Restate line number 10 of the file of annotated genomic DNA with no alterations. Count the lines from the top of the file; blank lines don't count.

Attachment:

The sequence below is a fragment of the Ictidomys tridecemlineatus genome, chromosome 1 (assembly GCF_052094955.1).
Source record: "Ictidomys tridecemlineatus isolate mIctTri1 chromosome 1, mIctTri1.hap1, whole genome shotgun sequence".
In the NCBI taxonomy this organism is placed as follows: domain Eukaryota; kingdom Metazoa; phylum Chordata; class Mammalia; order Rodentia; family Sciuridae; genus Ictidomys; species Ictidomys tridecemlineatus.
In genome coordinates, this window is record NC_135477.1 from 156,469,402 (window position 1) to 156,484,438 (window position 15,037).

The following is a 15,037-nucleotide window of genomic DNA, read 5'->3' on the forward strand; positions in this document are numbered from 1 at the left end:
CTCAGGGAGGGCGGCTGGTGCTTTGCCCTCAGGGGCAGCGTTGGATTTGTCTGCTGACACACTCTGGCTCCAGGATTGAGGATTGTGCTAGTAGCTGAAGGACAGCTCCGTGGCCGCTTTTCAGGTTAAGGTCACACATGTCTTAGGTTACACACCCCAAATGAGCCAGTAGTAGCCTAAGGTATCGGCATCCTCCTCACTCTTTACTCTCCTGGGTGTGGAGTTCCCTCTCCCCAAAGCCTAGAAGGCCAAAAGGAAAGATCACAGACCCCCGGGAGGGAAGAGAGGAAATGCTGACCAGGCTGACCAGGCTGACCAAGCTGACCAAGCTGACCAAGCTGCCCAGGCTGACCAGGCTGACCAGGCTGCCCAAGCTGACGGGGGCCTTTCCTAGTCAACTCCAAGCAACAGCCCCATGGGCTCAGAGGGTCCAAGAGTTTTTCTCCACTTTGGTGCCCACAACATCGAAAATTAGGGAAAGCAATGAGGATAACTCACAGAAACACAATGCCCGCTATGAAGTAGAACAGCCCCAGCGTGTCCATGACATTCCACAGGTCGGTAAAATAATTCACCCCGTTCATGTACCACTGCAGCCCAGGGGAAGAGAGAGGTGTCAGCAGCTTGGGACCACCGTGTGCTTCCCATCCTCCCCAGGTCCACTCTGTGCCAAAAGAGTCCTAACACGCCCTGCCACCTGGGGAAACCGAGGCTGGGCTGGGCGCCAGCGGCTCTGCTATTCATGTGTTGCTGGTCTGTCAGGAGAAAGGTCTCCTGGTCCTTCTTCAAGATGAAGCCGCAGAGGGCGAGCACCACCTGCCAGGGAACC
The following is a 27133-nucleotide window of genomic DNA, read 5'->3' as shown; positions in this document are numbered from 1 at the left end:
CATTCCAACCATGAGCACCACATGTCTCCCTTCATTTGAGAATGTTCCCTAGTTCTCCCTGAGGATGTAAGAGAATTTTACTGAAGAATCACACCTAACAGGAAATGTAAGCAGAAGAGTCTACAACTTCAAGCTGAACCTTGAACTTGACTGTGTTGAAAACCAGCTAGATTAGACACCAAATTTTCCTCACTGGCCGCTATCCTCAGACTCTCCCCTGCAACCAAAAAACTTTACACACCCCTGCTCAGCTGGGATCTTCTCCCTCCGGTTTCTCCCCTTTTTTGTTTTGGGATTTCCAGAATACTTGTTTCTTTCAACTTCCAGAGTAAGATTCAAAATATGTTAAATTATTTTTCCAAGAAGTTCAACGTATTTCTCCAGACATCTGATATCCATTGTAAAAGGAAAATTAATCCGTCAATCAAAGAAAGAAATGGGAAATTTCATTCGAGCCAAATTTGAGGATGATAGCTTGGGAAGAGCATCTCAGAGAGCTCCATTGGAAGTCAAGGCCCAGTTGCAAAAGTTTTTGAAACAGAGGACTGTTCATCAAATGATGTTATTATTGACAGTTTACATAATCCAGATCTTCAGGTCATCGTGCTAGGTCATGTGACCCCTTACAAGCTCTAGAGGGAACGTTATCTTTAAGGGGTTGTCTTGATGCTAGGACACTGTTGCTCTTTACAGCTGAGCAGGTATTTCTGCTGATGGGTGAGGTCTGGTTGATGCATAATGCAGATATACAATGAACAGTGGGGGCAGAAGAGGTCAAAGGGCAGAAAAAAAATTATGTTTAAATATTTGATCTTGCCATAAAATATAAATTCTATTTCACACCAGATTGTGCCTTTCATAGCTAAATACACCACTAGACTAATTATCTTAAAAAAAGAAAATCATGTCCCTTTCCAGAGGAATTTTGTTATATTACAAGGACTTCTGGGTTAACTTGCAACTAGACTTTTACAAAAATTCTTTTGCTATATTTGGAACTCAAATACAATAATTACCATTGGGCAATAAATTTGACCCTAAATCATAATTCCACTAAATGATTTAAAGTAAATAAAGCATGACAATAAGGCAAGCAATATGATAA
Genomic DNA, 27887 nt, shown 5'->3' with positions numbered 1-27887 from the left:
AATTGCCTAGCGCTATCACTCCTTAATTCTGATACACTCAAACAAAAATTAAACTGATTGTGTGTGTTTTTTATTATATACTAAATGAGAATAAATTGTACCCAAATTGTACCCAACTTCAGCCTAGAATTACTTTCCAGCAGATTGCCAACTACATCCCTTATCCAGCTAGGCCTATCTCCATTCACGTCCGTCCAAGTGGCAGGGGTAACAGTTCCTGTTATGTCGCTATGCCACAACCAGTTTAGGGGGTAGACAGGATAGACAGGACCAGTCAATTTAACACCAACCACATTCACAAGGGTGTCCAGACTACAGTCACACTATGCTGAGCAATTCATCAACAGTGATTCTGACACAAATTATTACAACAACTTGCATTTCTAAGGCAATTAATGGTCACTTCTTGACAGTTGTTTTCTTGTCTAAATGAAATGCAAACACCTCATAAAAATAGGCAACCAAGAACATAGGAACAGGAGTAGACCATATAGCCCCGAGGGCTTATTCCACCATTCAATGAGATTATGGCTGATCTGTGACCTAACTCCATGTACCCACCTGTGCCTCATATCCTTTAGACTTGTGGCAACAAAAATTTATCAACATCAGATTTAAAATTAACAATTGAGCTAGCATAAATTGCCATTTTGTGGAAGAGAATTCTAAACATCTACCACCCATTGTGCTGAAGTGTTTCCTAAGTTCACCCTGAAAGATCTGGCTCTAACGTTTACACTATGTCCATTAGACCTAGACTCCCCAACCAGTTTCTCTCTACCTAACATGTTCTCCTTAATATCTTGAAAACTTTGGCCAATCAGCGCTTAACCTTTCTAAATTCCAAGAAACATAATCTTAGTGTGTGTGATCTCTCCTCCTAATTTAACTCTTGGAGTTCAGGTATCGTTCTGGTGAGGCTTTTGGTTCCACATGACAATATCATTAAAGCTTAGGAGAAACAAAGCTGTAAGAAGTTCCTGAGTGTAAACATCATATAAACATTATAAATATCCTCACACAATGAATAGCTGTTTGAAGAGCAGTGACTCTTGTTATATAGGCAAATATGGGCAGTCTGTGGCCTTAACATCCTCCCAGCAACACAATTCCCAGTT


AATTGCCTAGCGCTATCACTCCTTAATTCTGATACACTCAAACAAAAATTAAACTGATTGTGTGTGTTTTTTATTATATACTAAATGAGAATAAATTGTACCCAAATTGTACCCAACTTCAGCCTAGAATTACTTTCCAGCAGATTGCCAACTACATCCCTTATCCAGCTAGGCCTATCTCCATTCACGTCCGTCCAAGTGGCAGGGGTAACAGTTCCTGTTATGTCGCTATGCCACAACCAGTTTAGGGGGTAGACAGGATAGACAGGACCAGTCAATTTAACACCAACCACATTCACAAGGGTGTCCAGACTACAGTCACACTATGCTGAGCAATTCATCAACAGTGATTCTGACACAAATTATTACAACAACTTGCATTTCTAAGGCAATTAATGGTCACTTCTTGACAGTTGTTTTCTTGTCTAAATGAAATGCAAACACCTCATAAAAATAGGCAACCAAGAACATAGGAACAGGAGTAGACCATATAGCCCCGAGGGCTTATTCCACCATTCAATGAGATTATGGCTGATCTGTGACCTAACTCCATGTACCCACCTGTGCCTCATATCCTTTAGACTTGTGGCAACAAAAATTTATCAACATCAGATTTAAAATTAACAATTGAGCTAGCATAAATTGCCATTTTGTGGAAGAGAATTCTAAACATCTACCACCCATTGTGCTGAAGTGTTTCCTAAGTTCACCCTGAAAGATCTGGCTCTAACGTTTACACTATGTCCATTAGACCTAGACTCCCCAACCAGTTTCTCTCTACCTAACATGTTCTCCTTAATATCTTGAAAACTTTGGCCAATCAGCGCTTAACCTTTCTAAATTCCAAGAAACATAATCTTAGTGTGTGTGATCTCTCCTCCTAATTTAACTCTTGGAGTTCAGGTATCGTTCTGGTGAGGCTTTTGGTTCCACATGACAATATCATTAAAGCTTAGGAGAAACAAAGCTGTAAGAAGTTCCTGAGTGTAAACATCATATAAACATTATAAATATCCTCACACAATGAATAGCTGTTTGAAGAGCAGTGACTCTTGTTATATAGGCAAATATGGGCAGTCTGTGGCCTTAACATCCTCCCAGCAACACAATTCCCAGTT